Move to ban alcohol for non-Muslims in Pakistan rejected

As per the existing legislation, non-Muslims can drink alcohol, but they must get a permit from the government and pay a fee.

By Afzal Khan

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Published: Wed 23 Jul 2014, 8:19 PM

Last updated: Sat 4 Apr 2015, 1:07 AM

The federal law ministry and a parliamentary panel on Monday opposed a bill moved by the chief of the Council of Islamic Ideology (CII) and lawmaker Maulana Mohammed Khan Shirani regarding the ban on alcohol for non-Muslims.

The law ministry in its draft, termed the bill unjustifiable, unreasonable and misconceived. “The bill moved by Shirani will not serve any purpose and must be vehemently opposed.”

The bill seeks to amend clause (h) of Article 37 of the Constitution which reads, “prevent the consumption of alcoholic liquor otherwise than for medicinal and, in the case of non-Muslims, religious purposes.” Commenting on the bill, the law ministry stated that in all the constitutions of the country the alcohol was allowed for non-Muslims and it is against the principal of policy to modify this clause.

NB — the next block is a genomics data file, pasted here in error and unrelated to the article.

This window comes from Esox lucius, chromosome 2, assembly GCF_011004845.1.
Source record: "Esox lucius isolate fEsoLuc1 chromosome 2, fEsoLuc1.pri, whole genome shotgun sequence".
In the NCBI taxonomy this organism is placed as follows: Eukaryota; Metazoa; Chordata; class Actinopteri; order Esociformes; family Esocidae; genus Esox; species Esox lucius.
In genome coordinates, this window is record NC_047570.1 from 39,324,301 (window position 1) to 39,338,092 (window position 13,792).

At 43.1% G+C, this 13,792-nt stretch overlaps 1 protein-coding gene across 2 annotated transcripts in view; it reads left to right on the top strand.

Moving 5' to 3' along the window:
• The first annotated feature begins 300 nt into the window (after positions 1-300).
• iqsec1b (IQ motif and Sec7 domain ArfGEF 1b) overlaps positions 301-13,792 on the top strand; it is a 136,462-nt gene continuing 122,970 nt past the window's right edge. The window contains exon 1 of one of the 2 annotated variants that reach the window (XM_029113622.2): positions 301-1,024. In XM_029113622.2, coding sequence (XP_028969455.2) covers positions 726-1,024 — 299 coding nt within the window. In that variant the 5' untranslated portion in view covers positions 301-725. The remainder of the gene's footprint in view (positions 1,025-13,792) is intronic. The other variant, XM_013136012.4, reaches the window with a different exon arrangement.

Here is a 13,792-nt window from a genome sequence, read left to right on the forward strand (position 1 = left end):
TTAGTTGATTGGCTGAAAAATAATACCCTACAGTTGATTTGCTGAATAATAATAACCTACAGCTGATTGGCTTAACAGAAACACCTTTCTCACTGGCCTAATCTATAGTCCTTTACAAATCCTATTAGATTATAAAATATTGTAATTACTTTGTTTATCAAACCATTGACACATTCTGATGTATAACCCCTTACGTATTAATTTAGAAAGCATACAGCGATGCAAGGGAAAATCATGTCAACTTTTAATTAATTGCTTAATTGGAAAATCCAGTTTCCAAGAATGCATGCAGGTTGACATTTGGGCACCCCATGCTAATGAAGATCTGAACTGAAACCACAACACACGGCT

As per the existing legislation, non-Muslims can drink alcohol, but they must get a permit from the government and pay a fee. As per the permit, they get a fixed quota of alcohol every month. The permit holder must renew the permit every year. The government fixes the quota based on a person’s income. The permit is not issued without a religious certificate.

Shirani, who is a leader of the government’s ally Jamiat Ulema Islam-Fazl (JUI-F) in the lower house of the parliament, had earlier come under severe fire for his controversial decrees particularly on child marriage.

news@khaleejtimes.com


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